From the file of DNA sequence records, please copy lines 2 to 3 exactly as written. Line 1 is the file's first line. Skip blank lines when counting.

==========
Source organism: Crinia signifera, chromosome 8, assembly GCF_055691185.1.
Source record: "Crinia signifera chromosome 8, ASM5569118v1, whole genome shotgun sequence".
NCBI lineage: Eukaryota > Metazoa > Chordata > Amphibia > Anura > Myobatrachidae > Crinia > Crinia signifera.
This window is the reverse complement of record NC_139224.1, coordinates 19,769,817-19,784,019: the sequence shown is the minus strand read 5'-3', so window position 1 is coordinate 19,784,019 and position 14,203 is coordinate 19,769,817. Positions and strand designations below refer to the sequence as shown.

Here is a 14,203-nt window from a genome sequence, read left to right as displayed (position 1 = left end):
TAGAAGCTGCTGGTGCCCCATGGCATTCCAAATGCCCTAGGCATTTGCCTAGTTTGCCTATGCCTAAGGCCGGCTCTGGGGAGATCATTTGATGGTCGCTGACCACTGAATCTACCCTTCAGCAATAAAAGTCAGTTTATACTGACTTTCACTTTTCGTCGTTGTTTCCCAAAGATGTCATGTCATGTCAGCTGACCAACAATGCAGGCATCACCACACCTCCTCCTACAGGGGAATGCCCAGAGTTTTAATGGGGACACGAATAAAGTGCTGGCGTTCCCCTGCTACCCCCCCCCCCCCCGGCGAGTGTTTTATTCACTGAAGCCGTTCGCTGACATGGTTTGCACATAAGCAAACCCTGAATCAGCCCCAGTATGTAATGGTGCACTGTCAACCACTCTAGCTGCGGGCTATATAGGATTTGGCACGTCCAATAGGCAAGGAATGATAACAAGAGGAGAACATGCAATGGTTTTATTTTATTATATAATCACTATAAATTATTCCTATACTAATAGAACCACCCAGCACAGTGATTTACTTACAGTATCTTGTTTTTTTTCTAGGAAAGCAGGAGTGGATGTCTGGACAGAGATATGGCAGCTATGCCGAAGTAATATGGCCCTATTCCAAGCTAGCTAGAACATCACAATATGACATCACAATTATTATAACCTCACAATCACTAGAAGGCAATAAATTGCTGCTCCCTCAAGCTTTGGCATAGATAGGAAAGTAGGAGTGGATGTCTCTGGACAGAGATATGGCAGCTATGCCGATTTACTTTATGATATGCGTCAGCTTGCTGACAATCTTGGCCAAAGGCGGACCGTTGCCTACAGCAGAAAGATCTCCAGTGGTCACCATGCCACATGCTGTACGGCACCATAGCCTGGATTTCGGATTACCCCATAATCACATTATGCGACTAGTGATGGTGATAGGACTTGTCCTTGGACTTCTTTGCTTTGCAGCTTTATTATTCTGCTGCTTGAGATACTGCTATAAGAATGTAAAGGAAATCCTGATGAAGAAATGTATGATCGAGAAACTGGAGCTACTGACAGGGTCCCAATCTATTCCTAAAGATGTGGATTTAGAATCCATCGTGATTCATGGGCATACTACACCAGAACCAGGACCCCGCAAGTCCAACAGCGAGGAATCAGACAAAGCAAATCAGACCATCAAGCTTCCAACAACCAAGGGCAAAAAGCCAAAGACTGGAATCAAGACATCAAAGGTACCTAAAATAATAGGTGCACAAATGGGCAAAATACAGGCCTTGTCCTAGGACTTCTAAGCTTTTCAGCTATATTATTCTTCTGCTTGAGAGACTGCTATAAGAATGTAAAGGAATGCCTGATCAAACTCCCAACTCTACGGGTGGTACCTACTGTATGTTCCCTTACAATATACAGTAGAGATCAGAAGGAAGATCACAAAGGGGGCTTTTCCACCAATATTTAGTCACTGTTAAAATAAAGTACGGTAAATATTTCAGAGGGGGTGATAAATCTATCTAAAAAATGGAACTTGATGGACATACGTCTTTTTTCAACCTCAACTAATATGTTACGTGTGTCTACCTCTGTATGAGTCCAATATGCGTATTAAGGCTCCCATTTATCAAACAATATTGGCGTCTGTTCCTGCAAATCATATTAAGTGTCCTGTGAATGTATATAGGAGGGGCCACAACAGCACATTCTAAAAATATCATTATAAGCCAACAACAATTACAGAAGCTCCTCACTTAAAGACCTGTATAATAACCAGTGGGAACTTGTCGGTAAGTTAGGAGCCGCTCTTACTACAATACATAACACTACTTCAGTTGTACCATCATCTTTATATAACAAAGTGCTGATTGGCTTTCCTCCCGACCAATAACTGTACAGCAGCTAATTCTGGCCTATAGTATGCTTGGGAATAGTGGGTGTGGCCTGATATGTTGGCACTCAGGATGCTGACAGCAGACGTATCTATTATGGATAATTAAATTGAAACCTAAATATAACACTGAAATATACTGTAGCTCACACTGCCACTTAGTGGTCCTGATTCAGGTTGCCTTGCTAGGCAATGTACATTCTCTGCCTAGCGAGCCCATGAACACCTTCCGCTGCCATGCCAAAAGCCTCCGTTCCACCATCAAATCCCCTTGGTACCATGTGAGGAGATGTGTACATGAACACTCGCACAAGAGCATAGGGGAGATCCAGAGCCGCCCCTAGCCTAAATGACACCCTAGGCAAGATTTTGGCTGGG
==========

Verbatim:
Source record: "Crinia signifera chromosome 8, ASM5569118v1, whole genome shotgun sequence".
NCBI lineage: Eukaryota > Metazoa > Chordata > Amphibia > Anura > Myobatrachidae > Crinia > Crinia signifera.